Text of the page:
It’s not often a collection invokes such a reaction in me. The portrayal of men and humanity collectively out of balance, each instance, however, forces the reader to stop and think. Tiptree’s hands mad and delicate, she layers classic genre material over several ideologically-taught sub-texts fully oriented towards gender. So challenging, I would say it’s impossible for any reader not to find themselves questioning basic values or perspectives they may have about sex—in all its meanings. For their extreme thought-provoking nature, individual stories in the collection are major contributions to genre fiction.
Thus, in the end, Her Smoke Rose Up Forever is a polarizing collection. On one hand overflowing with sharply written, beautifully titled stories that give several pauses to think on the fundamental nature of the genders. On the other, the tedium of repetitive thematic material—material that seems much more personal than universal—can get a bit predictable, and as a result, stale. While never directly stating the ideas as such, echoing throughout almost each story there seems a hopelessness to being male and human. Often humanity is portrayed as a bug in needing of extermination for true harmony to exist, maleness/male behavior the reason. Pysoginistic (I couldn’t find the male equivalent of ‘mysoginistic’), it’s a collection best read in sips rather than swallows, lest the melancholy choke. I close with a question for the p.c. crowd: were women to have been on the opposite end of the collection’s gender portrayal, what would the reaction be?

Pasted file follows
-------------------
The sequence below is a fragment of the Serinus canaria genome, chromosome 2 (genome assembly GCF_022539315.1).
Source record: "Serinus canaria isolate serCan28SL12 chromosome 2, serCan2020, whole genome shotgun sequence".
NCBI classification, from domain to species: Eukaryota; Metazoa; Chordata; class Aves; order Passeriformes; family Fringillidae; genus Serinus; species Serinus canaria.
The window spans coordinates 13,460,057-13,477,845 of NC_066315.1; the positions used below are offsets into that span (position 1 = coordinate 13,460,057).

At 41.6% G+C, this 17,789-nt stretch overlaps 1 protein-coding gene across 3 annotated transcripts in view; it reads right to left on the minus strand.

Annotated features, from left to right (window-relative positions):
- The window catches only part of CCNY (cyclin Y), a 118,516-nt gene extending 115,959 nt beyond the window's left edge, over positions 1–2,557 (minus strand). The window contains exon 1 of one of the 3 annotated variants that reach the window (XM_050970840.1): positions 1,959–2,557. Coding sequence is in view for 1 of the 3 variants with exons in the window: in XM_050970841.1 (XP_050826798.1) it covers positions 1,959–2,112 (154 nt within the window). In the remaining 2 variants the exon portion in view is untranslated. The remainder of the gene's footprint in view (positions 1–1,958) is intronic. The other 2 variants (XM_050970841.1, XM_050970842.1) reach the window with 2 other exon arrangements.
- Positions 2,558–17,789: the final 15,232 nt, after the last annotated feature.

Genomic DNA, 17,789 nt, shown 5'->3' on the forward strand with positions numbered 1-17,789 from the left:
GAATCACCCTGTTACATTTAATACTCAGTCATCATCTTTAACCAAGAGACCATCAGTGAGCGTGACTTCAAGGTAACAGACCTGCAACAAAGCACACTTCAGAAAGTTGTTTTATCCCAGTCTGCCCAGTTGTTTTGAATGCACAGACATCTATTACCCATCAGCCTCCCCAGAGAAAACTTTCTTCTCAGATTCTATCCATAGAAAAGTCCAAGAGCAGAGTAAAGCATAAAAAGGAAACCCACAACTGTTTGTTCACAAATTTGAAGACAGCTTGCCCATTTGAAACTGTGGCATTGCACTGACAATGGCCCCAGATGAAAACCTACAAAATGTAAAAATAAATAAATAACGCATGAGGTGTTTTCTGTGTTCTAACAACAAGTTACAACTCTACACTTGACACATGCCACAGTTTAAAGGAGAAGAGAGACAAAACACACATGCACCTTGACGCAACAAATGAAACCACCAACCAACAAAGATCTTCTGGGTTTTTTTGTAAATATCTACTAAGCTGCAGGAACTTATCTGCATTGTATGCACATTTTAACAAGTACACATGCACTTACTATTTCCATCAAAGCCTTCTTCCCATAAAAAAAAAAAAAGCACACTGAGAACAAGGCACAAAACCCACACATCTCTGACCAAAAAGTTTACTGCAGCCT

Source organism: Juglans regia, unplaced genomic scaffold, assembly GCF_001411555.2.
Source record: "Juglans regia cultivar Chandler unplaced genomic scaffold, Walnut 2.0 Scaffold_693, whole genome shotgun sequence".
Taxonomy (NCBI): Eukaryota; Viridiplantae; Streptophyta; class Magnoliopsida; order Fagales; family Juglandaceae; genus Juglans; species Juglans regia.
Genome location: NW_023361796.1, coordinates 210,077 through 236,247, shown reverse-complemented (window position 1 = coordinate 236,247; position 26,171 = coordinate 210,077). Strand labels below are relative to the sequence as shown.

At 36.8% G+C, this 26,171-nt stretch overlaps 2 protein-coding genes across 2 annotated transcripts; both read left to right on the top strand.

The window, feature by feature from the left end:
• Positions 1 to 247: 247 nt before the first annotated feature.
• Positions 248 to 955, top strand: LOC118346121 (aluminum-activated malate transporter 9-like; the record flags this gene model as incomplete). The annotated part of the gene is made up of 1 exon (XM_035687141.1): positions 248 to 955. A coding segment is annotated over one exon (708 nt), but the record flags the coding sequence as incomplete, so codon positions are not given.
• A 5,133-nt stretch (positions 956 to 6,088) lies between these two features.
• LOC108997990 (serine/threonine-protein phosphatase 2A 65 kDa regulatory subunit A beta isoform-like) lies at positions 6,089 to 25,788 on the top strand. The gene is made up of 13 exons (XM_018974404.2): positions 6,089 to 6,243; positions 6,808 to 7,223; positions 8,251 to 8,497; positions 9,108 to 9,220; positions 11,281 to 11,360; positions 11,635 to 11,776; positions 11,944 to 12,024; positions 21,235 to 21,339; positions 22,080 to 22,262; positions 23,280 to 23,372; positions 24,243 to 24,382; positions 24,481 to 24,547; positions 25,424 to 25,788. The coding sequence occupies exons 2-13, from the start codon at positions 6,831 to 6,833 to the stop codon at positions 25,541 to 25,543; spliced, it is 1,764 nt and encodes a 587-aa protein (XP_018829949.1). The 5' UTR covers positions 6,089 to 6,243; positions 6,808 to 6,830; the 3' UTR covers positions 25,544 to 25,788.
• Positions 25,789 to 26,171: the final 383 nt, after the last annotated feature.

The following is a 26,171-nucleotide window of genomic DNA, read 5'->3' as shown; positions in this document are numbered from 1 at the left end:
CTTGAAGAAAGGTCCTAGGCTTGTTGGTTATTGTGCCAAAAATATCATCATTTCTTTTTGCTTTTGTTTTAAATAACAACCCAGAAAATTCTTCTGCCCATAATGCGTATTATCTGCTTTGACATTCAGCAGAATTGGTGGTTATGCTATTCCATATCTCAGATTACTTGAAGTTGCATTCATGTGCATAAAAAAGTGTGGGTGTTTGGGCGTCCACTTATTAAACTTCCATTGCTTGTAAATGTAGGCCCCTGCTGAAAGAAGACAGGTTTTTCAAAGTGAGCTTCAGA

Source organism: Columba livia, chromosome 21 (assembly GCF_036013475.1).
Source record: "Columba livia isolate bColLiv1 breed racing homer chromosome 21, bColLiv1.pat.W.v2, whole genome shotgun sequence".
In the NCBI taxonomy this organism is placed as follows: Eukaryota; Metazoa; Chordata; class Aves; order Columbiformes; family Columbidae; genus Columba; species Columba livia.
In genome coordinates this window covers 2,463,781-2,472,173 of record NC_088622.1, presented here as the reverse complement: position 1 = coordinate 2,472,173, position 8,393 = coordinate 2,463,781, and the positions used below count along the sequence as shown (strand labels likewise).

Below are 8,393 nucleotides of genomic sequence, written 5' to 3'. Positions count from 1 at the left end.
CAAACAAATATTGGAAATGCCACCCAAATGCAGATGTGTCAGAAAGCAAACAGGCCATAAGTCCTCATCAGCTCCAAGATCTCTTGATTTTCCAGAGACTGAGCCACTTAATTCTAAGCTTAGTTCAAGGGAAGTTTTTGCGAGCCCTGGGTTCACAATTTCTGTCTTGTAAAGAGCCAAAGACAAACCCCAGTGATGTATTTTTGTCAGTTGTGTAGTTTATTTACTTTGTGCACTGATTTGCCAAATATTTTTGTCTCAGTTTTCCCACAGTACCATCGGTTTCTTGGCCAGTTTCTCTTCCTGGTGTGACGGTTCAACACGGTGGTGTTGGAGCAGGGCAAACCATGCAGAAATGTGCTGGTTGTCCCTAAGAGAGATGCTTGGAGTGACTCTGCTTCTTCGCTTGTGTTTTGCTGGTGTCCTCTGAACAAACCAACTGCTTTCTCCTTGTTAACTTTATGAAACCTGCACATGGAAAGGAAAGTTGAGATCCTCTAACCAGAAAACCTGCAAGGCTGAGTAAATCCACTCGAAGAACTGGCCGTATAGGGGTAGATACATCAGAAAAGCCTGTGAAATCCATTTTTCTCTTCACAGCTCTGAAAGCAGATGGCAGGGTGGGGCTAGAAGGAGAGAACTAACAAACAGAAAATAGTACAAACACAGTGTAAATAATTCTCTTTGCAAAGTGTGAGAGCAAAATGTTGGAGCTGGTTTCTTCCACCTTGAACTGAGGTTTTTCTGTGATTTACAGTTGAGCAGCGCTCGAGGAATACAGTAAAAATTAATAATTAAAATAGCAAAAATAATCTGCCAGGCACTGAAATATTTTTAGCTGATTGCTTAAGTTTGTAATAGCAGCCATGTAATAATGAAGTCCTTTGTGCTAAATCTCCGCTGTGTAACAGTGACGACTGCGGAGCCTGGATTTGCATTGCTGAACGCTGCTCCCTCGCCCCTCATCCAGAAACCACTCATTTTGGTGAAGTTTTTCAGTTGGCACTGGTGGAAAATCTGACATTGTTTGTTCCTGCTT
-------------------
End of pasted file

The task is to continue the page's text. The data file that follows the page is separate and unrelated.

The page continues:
Highly recommended with a big caveat, the following are the eighteen stories collected in Her Smoke Rose Up Forever:
The Last Flight of Dr. Ain
The Screwfly Solution
And I Awoke and Found Me Here on the Cold Hill's Side
The Girl Who Was Plugged In
The Man Who Walked Home
And I Have Come Upon This Place by Lost Ways
The Women Men Don't See
Your Faces, O My Sisters! Your Faces Filled of Light!
Houston, Houston, Do You Read?
With Delicate Mad Hands
A Momentary Taste of Being
We Who Stole the Dream
Her Smoke Rose Up Forever
Love Is the Plan the Plan Is Death
On the Last Afternoon
She Waits for All Men Born
And So On, and So On